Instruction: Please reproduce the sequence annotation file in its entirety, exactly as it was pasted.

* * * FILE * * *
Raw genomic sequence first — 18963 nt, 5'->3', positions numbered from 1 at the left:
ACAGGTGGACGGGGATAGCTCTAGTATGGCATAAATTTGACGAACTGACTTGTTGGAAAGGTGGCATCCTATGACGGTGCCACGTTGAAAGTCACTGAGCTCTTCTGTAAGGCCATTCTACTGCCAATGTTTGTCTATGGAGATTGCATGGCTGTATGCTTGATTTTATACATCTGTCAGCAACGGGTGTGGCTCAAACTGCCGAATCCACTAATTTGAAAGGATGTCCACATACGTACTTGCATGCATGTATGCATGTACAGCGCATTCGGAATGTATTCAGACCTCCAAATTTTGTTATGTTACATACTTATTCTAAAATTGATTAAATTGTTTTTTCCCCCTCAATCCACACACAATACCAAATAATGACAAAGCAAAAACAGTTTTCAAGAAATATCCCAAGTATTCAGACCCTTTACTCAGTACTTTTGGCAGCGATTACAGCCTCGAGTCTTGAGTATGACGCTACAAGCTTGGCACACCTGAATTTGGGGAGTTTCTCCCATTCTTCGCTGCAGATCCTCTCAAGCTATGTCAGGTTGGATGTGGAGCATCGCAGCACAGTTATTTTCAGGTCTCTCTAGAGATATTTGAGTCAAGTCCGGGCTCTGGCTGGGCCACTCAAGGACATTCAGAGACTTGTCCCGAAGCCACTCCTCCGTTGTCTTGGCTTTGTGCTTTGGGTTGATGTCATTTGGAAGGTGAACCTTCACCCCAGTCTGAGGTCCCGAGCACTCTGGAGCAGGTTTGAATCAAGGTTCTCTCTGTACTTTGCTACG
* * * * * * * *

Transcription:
Raw genomic sequence first — 18963 nt, 5'->3', positions numbered from 1 at the left:
ACAGGTGGACGGGGATAGCTCTAGTATGGCATAAATTTGACGAACTGACTTGTTGGAAAGGTGGCATCCTATGACGGTGCCACGTTGAAAGTCACTGAGCTCTTCTGTAAGGCCATTCTACTGCCAATGTTTGTCTATGGAGATTGCATGGCTGTATGCTTGATTTTATACATCTGTCAGCAACGGGTGTGGCTCAAACTGCCGAATCCACTAATTTGAAAGGATGTCCACATACGTACTTGCATGCATGTATGCATGTACAGCGCATTCGGAATGTATTCAGACCTCCAAATTTTGTTATGTTACATACTTATTCTAAAATTGATTAAATTGTTTTTTCCCCCTCAATCCACACACAATACCAAATAATGACAAAGCAAAAACAGTTTTCAAGAAATATCCCAAGTATTCAGACCCTTTACTCAGTACTTTTGGCAGCGATTACAGCCTCGAGTCTTGAGTATGACGCTACAAGCTTGGCACACCTGAATTTGGGGAGTTTCTCCCATTCTTCGCTGCAGATCCTCTCAAGCTATGTCAGGTTGGATGTGGAGCATCGCAGCACAGTTATTTTCAGGTCTCTCTAGAGATATTTGAGTCAAGTCCGGGCTCTGGCTGGGCCACTCAAGGACATTCAGAGACTTGTCCCGAAGCCACTCCTCCGTTGTCTTGGCTTTGTGCTTTGGGTTGATGTCATTTGGAAGGTGAACCTTCACCCCAGTCTGAGGTCCCGAGCACTCTGGAGCAGGTTTGAATCAAGGTTCTCTCTGTACTTTGCTACG